Dispose of Unused Prescription Drugs on
FRIDAY, April 29 (HealthDay News) -- Americans can turn in
unused prescription drugs at more than 4,700 sites nationwide on
Saturday as part of the U.S. Drug Enforcement Administration's
National Prescription Drug Take-Back Day.
The free event, held from 10 a.m. to 2 p.m. local time, gives
people an opportunity to safely dispose of expired, unused and
unwanted prescription drugs that could be stolen and misused if
left in a home's medicine cabinet.
Collection sites can be found by going to the DEA Web site
(www.dea.gov) and clicking the "Got Drugs?" banner. You can search
for your closet collection site by zip code, city or county.
More Americans abuse prescription drugs than cocaine,
hallucinogens and heroin combined, according to the 2009 National
Survey on Drug Use and Health. Studies show that the drugs are
often obtained from family and friends.
Last year, more than 242,000 pounds -- 121 tons -- of
prescription drugs were collected at nearly 4,100 sites operated by
government, community, public health and law enforcement partners,
according to a DEA news release.
"The overwhelming public response to DEA's first nationwide Take-Back event last fall not only rid homes of potentially harmful prescription drugs, but was an unprecedented opportunity to educate everyone about the growing prescription drug abuse problem," DEA Administrator Michele Leonhart said in an agency news release.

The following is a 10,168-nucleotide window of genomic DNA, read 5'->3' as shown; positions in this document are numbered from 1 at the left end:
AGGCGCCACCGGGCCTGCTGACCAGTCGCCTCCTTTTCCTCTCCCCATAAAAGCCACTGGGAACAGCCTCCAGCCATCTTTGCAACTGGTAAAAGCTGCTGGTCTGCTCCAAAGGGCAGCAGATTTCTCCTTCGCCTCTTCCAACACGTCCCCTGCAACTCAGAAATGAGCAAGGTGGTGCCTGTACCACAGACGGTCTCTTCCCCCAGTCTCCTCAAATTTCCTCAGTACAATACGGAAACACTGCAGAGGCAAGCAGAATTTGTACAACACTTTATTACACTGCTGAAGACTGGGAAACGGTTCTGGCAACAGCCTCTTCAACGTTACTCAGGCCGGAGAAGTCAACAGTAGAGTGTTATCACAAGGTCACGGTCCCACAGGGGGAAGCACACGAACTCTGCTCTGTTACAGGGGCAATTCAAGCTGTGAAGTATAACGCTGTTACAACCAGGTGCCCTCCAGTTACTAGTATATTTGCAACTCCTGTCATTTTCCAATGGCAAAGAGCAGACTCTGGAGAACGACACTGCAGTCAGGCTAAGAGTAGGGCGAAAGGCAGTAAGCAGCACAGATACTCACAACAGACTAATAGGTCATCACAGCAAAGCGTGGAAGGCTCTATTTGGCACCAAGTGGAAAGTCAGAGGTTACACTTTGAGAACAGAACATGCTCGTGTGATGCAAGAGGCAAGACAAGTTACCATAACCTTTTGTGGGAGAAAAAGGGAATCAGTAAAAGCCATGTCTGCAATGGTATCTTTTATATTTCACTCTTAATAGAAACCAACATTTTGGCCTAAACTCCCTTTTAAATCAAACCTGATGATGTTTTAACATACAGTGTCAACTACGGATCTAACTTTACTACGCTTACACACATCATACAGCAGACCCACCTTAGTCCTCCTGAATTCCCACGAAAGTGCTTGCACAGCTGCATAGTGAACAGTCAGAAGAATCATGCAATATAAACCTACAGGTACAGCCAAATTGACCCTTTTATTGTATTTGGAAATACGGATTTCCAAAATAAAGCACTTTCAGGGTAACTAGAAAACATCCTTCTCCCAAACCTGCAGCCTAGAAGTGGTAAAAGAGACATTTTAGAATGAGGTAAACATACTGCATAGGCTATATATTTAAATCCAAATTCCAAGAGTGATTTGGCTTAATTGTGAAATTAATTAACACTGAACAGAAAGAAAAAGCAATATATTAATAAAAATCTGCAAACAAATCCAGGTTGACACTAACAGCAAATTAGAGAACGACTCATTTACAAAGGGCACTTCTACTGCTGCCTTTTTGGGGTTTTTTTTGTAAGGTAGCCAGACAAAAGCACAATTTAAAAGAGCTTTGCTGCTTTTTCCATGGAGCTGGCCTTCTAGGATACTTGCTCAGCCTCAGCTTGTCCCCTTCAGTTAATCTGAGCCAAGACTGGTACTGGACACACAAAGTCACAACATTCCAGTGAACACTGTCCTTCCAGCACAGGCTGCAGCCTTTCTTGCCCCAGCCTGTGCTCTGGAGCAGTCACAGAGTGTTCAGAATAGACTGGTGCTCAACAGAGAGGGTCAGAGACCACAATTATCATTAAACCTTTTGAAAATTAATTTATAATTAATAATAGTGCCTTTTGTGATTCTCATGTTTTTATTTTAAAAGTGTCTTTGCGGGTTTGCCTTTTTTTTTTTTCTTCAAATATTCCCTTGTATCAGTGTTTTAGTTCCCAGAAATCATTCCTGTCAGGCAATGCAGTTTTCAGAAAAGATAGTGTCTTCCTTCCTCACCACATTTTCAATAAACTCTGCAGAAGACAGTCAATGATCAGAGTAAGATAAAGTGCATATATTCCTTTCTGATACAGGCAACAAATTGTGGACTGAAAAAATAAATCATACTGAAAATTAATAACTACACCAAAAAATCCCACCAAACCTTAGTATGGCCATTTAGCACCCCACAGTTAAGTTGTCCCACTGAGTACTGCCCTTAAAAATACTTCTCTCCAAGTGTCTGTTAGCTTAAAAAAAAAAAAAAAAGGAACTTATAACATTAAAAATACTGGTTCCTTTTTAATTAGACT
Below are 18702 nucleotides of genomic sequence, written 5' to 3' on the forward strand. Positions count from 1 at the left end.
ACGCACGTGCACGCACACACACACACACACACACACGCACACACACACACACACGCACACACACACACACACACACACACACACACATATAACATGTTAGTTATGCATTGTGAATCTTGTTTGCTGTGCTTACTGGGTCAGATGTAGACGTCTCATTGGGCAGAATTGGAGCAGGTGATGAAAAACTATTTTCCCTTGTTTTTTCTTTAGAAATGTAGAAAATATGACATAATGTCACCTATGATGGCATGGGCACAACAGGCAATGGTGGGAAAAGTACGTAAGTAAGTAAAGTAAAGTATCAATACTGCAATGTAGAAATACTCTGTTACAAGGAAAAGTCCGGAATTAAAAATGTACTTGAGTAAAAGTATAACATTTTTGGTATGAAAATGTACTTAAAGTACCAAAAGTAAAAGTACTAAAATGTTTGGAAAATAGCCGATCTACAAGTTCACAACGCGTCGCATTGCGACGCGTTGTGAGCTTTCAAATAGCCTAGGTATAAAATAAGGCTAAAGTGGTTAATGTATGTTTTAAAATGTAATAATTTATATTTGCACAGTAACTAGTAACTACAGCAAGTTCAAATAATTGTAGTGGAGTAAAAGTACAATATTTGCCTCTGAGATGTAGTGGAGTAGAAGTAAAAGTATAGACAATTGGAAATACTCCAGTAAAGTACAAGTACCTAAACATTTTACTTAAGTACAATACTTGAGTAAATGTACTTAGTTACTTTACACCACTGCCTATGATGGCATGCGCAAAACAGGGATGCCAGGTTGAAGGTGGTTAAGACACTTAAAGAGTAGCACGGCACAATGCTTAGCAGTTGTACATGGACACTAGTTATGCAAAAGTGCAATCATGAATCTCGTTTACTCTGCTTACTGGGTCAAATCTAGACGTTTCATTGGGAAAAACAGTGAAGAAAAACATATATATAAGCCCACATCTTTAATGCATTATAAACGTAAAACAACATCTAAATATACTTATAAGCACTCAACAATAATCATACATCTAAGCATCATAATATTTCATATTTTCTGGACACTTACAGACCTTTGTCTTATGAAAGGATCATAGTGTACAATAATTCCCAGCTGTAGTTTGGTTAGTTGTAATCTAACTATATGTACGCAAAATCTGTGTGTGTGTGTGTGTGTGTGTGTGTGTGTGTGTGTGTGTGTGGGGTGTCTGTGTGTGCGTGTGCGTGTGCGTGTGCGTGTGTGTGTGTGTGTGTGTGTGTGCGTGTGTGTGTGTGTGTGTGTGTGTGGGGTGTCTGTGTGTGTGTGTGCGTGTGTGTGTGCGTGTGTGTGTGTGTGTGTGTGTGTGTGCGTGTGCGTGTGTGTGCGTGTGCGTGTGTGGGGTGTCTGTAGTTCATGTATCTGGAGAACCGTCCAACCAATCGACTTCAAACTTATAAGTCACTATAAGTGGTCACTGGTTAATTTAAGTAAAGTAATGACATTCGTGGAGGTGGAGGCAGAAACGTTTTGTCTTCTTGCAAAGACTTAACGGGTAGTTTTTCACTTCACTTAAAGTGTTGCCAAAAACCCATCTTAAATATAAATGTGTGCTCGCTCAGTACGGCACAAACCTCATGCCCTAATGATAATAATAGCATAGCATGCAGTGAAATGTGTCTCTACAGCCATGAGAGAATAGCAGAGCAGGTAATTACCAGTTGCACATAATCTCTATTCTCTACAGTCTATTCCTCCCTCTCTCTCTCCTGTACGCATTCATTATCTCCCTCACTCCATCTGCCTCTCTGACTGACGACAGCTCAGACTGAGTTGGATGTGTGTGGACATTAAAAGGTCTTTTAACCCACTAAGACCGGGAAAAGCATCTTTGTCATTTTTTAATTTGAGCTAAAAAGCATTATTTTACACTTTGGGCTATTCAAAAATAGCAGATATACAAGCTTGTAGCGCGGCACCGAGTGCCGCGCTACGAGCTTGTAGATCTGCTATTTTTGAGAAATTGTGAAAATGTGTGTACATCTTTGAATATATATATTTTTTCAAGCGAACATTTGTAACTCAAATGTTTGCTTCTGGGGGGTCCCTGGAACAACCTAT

"Studies have shown that, for many, prescription drugs are the very first drugs they abuse and all too often they aren't the last. That is why we are committed to helping Americans keep their homes safe by ridding their medicine cabinets of expired, unused, and unwanted drugs," she added.
The U.S. Food and Drug Administration has more about
safe disposal of medicines.
Copyright © 2011
. All rights reserved.
Please be aware that this information is provided to supplement the care provided by your physician. It is neither intended nor implied to be a substitute for professional medical advice. CALL YOUR HEALTHCARE PROVIDER IMMEDIATELY IF YOU THINK YOU MAY HAVE A MEDICAL EMERGENCY. Always seek the advice of your physician or other qualified health provider prior to starting any new treatment or with any questions you may have regarding a medical condition.